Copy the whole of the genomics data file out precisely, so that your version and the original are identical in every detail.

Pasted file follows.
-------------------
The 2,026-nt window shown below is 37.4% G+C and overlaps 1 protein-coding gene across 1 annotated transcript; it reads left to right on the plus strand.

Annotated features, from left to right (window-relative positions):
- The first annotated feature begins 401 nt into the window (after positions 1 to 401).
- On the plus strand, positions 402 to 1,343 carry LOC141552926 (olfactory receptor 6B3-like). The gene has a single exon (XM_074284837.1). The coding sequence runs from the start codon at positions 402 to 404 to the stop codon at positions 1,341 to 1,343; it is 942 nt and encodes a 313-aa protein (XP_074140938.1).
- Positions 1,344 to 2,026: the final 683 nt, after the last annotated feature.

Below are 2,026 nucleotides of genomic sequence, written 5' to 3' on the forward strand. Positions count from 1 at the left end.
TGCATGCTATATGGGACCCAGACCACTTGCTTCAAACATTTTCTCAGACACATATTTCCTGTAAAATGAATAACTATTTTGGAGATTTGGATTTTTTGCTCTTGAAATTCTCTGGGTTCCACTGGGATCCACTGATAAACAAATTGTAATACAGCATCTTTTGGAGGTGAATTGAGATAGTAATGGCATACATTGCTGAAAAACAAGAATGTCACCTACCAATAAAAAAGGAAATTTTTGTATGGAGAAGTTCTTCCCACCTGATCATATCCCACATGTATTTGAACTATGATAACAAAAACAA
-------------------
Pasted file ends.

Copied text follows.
The 2,026-nt window shown below is 37.4% G+C and overlaps 1 protein-coding gene across 1 annotated transcript; it reads left to right on the plus strand.

Annotated features, from left to right (window-relative positions):
- The first annotated feature begins 401 nt into the window (after positions 1 to 401).
- On the plus strand, positions 402 to 1,343 carry LOC141552926 (olfactory receptor 6B3-like). The gene has a single exon (XM_074284837.1). The coding sequence runs from the start codon at positions 402 to 404 to the stop codon at positions 1,341 to 1,343; it is 942 nt and encodes a 313-aa protein (XP_074140938.1).
- Positions 1,344 to 2,026: the final 683 nt, after the last annotated feature.

Below are 2,026 nucleotides of genomic sequence, written 5' to 3' on the forward strand. Positions count from 1 at the left end.
TGCATGCTATATGGGACCCAGACCACTTGCTTCAAACATTTTCTCAGACACATATTTCCTGTAAAATGAATAACTATTTTGGAGATTTGGATTTTTTGCTCTTGAAATTCTCTGGGTTCCACTGGGATCCACTGATAAACAAATTGTAATACAGCATCTTTTGGAGGTGAATTGAGATAGTAATGGCATACATTGCTGAAAAACAAGAATGTCACCTACCAATAAAAAAGGAAATTTTTGTATGGAGAAGTTCTTCCCACCTGATCATATCCCACATGTATTTGAACTATGATAACAAAAACAA